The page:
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Interview: Paul Berger on “The Mantis Tattoo”

– Tell us a bit about “The Mantis Tattoo.”

It’s a fantasy and a trickster story, set in the very first days of the human race, when Homo sapiens is just a few scattered, struggling tribes.  The trickster god, Mantis, chooses a very reluctant young man, Nudur, as his representative and pawn, and sends him out on a quest that could save his people.

 

– What was the inspiration for this story, or what prompted you to write it?

I think it started with the desire to write an epic-ish fantasy tale, with magic and warring gods and mortals caught between them.  I didn’t want to set it in the contemporary world, and then I tried on the idea of setting it in a medieval world but I didn’t think I’d have much that was new to say about that, so I kept pushing back it into older and older eras, until I tried fitting it into the very beginning of humanity, and that suddenly felt like a nice rich vein.

Likewise, I knew I wanted to avoid the trickster as a coyote or a spider. This world really started to come together when I chose the culture of the hunter-gatherers of the Kalahari as the starting point for Nudur’s people, since it’s one of the oldest on the planet. And, they have a trickster god named Mantis. And, they hunt big game with little poisoned arrows.

I’m a tour guide in the American Museum of Natural History. The Spitzer Hall of Human Origins, which discusses what the fossil record shows us about human evolution, is one of my favorite places to take visitors.  Pretty much everything in there is a writing prompt for a great story, and I felt like it’s been demanding to be used for a long while now.

 

– What kind of research did you do for “The Mantis Tattoo?”

The AMNH’s Hall of Human Origins was my single greatest source, and it provided the idea for the story’s main conflict.

The center of the hall is dedicated to dramatic dioramas of various hominids recreated from the fossil record, but what I think is one of the most important exhibits is off to the side and very easy to miss.

When human evolution comes up in popular culture, it tends to get abbreviated so that we imagine it as a straight linear progression towards our own familiar form – we start with something ape-like, and then we picture some developments like standing more and more upright, and getting progressively weaker and smarter and less hairy, so that every change is something that moves one step closer to ourselves, until we get to modern humans and we’ve reached the goal and we’re done.  (Or, maybe since humanity is fated to continue to get weaker and smarter, we’ll go on to become hairless stick figures with giant pulsating brains.)  But that’s not the way it happens at all.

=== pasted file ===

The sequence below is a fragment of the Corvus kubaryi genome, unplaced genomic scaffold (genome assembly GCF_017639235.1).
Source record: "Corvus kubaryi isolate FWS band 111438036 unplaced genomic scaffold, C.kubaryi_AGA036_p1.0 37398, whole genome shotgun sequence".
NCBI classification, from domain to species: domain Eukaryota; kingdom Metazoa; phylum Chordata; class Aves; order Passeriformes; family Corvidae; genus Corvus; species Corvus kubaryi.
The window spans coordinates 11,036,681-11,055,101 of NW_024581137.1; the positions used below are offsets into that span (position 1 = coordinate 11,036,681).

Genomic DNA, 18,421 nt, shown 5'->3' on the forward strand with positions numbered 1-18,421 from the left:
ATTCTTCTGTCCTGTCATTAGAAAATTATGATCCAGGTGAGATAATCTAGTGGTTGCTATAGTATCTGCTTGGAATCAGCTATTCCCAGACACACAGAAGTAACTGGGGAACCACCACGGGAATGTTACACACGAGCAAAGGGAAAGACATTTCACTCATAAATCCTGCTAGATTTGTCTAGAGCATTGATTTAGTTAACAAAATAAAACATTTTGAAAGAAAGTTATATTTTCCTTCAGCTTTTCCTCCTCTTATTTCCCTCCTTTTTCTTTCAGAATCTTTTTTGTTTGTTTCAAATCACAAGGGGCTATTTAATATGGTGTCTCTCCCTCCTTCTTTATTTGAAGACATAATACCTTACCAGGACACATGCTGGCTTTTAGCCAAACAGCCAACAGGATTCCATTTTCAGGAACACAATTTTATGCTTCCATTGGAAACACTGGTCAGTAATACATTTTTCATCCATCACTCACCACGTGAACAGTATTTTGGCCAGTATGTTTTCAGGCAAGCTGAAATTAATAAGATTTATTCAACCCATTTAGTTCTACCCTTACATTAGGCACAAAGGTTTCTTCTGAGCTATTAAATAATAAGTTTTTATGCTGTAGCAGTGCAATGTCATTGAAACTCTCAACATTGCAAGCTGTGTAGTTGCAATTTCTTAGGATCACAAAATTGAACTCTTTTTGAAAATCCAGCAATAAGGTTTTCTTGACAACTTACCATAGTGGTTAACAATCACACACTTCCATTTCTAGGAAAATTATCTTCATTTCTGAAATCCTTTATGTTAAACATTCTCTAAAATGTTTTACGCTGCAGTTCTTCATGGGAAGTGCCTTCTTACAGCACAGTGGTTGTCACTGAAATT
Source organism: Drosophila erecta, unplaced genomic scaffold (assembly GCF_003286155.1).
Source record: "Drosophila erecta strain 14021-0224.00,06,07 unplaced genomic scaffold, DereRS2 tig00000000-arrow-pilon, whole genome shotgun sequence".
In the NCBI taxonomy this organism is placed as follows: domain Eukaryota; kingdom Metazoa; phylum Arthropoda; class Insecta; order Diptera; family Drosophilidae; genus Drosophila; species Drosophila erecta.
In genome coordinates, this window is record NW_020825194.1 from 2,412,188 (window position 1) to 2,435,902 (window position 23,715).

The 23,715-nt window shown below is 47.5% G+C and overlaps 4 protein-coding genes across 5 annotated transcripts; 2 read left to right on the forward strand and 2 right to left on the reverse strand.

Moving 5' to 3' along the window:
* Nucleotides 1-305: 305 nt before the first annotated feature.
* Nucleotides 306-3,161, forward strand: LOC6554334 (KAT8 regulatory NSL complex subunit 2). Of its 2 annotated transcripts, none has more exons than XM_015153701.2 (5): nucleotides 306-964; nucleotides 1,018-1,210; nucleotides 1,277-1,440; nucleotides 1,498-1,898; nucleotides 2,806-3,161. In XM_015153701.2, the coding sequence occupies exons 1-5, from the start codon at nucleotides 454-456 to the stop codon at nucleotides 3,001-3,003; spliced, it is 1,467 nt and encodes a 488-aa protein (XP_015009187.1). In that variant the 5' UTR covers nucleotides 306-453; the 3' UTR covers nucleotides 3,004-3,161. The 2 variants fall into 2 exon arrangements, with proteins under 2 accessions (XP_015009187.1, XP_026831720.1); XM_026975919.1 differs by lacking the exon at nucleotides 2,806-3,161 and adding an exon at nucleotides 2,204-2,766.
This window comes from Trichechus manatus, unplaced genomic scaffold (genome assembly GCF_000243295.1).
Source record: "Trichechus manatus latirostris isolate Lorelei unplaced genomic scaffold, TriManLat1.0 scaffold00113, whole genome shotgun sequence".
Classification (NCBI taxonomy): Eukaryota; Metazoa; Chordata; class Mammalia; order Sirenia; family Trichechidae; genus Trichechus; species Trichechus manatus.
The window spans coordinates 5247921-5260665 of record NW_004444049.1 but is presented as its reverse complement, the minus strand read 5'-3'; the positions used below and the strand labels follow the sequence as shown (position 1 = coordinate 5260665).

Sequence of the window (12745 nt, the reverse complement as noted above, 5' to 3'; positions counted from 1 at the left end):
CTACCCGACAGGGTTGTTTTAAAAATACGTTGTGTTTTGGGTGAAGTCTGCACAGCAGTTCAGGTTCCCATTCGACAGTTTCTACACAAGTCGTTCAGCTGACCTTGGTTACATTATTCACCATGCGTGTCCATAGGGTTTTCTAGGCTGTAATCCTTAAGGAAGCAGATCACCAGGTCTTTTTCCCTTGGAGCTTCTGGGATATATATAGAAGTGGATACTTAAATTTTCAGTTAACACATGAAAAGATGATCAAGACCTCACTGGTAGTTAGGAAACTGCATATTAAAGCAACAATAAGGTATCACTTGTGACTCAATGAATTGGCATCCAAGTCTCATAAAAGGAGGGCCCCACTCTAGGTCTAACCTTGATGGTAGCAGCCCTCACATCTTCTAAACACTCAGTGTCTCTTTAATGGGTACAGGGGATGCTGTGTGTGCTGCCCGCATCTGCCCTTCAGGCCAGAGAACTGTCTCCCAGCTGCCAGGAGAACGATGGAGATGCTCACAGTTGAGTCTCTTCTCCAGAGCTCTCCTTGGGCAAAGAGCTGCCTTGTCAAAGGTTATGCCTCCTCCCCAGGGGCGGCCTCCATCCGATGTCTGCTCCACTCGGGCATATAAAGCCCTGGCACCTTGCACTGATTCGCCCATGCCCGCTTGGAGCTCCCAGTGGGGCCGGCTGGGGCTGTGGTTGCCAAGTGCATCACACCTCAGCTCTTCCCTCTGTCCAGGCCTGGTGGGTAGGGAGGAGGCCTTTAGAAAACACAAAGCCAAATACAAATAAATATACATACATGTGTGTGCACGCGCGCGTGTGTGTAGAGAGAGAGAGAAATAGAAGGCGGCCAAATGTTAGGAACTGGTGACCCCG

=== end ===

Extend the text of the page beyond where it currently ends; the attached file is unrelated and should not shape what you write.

On the wall of an alcove in the Hall of Human Origins there are seventeen or eighteen skulls representing various hominid species that lived over the last seven million years.  It’s a timeline, though it doesn’t look like one. It looks more like a twisty, confusing family tree, with many different branches and lots of dead ends.  What it shows us is that over the last seven million years or so, there have almost always been multiple hominid species living on Earth at any given time.  We know there have been long stretches where there were more than four types of hominids at a time, each evolving in different directions and developing different traits and strengths.  (This went on until surprisingly recently – for example, Homo floresiensis, which is nicknamed the Hobbit, is a distinct species that lived in Indonesia less than 18,000 years ago.)  We have evidence that in some cases they met and interacted with each other.

The primary conflict in “The Mantis Tattoo” is about an encounter between two of these species.  They have a lot of things in common; unfortunately, one of them is that neither species plays well with others, and they’re both competent enough to do something about it.

The Fathers in this story are based on Homo heidelbergensis. They are a species that originated in Africa and dispersed into several populations, some of which were much taller and broader than modern man.  It’s thought that some of them migrated out of Africa and a branch of their descendants evolved into Neanderthals.  The descendants of the ones who remained in Africa eventually evolved into Homo sapiens.

 

– What are you working on now?

Various short stories.  There’s enough material in the world of Mantis and Nudur that I would like to revisit it, though I expect that will turn out to be a very different type of story than this one.

 

– Anything else you’d like to add?

Well, sort of – I just took a snapshot of that wall in the Hall of Human Origins so you can picture what I’m talking about.  Here it is:

 

Hominid Family Tree at the American Museum of Natural History, Hall of Human Origins, photo by Paul M. Berger 2015

 

The timeline starts at the bottom of the wall, and the top represents present day. Those yellow bars represent how long the species existed. Homo sapiens, at the top right, has a yellow bar representing 170,000 years, and it’s so short it’s hidden behind the skull. (The Homo heidelbergensis skull is just to the left of it, and you can see how much more bony and robust it is – put muscles on top of that, and they must have been massive.)  Homo erectus, by comparison, has that giant yellow bar that says it was around for 1.8 million years.  So if you judge the success of a species by how long it survived…

“The Mantis Tattoo” appears in the March/April 2015 issue of F&SF.

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